Why is a serious newspaper like the Washington Post giving space to a raving loon? I suppose the answer must be that, unlike the average loon, this one has managed to raise enough money to launch a radio station and pay for billboards. I don’t know where he gets the money, but it would be no surprise to discover that it is contributed by gullible followers – gullible enough, we may guess, to go along with him when he will inevitably explain, on May 22nd, that there must have been some error in the calculation, the rapture is postponed to . . . and please send more money to pay for updated billboards.
So, the question becomes, why are there so many well-heeled, gullible idiots out there? Why is it that an idea can be as nuts as you like and still con enough backers to finance its advertising to acquire yet more backers . . . until eventually a national newspaper notices and makes it into a silly season filler?
I won’t waste any more time on that, but I do want to mention a less trivial point arising from the question posed by the Washington Post: ‘What does your tradition teach about the end of the world?’ It’s that word ‘tradition’ that should raise our critical hackles. It refers to a collection of beliefs handed down through generations – as opposed to beliefs founded on evidence. Evidence-free beliefs are, by definition, groundless. What my ‘tradition’ (or your ‘tradition’ or the Dalai Lama’s ‘tradition’ or Osama bin Laden’s ‘tradition’ or the bad-trip ‘tradition’ of whoever wrote Revelation) says about anything in the real world (including its end) is no more likely to be true than any urban legend, idle rumor, superstition, or science fiction novel. Yet, the moment you slap the word ‘tradition’ onto a made-up story you confer on it a spurious dignity, which we are solemnly asked to ‘respect’.
Science is not a tradition, it is the organized use of evidence from the real world to make inferences about the real world – meaning the real universe, which is, in Carl Sagan’s words, all that is, or ever was, or ever will be. Science knows approximately how, and when, our Earth will end. In about five billion years the sun will run out of hydrogen, which will upset its self-regulating equilibrium; in its death-throes it will swell, and this planet will vaporise. Before that, we can expect, at unpredictable intervals measured in tens of millions of years, bombardment by dangerously large meteors or comets. Any one of these impacts could be catastrophic enough to destroy all life, as the one that killed the dinosaurs 65 million years ago nearly did. In the nearer future, it is pretty likely that human life will become extinct – the fate of almost all species that have ever lived.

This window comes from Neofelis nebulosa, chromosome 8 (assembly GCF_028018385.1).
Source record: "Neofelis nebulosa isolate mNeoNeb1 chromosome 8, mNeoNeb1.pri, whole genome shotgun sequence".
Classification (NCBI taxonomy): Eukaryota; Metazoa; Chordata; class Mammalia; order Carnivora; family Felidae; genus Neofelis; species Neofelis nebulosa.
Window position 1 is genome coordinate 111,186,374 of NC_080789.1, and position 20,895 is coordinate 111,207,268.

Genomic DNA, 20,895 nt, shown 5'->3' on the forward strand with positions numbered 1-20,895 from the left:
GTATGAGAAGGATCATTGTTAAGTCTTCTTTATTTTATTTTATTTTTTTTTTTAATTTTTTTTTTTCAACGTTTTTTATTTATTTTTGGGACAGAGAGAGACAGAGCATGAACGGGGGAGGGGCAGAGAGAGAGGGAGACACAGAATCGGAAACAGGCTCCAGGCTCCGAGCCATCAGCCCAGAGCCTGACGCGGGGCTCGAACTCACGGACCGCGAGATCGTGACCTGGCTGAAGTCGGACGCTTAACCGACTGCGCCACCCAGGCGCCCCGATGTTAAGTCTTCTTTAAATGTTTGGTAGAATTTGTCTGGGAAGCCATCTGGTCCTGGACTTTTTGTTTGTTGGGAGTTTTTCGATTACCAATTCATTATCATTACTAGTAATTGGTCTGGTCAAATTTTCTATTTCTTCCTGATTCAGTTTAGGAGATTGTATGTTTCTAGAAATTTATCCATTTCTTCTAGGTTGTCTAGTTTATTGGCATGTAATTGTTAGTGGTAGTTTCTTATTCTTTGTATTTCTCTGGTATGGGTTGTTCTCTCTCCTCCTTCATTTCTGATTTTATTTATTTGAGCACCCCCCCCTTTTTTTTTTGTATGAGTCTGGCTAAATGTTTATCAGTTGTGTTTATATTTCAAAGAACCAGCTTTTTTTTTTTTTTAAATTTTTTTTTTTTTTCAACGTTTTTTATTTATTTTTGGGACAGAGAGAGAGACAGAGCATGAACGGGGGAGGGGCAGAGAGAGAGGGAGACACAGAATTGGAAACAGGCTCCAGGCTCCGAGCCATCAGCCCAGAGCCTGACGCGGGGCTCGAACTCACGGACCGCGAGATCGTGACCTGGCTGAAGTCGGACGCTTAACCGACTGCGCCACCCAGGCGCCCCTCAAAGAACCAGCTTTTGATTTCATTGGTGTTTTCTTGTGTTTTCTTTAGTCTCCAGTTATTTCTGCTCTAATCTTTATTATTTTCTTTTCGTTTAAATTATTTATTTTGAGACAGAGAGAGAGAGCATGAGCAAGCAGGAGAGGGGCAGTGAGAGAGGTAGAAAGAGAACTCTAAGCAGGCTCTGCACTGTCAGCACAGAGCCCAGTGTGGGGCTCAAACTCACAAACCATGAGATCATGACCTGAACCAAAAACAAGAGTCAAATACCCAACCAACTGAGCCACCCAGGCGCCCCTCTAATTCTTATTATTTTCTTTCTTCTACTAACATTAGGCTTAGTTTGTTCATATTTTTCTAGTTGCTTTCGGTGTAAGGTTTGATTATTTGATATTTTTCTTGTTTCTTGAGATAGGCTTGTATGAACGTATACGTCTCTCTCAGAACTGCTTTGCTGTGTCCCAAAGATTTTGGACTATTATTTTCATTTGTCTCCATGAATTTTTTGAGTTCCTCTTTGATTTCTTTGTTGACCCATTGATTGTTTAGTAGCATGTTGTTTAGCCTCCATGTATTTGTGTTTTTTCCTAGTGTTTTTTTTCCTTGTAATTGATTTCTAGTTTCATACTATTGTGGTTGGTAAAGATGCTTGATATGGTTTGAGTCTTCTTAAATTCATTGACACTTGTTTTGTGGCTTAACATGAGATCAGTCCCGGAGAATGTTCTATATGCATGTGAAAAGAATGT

In our case, as the distinguished astronomer and former president of the Royal Society Martin Rees has conjectured, extinction is likely to be self-inflicted. Destructive technology becomes more powerful by the decade, and there is an ever-increasing danger that it will fall into the hands of some holy fool (Ian McEwan’s memorable phrase) whose ‘tradition’ glorifies death and longs for the hereafter: a ‘tradition’ which, not content with forecasting the end of the world, actively seeks to bring it about.
However it happens, the end of the world will be a parochial little affair, unnoticed in the universe at large. The end of the universe itself is a matter of current debate among physicists, a debate that I recommend as providing a salutary, long-term, humbling perspective on human preoccupations and follies.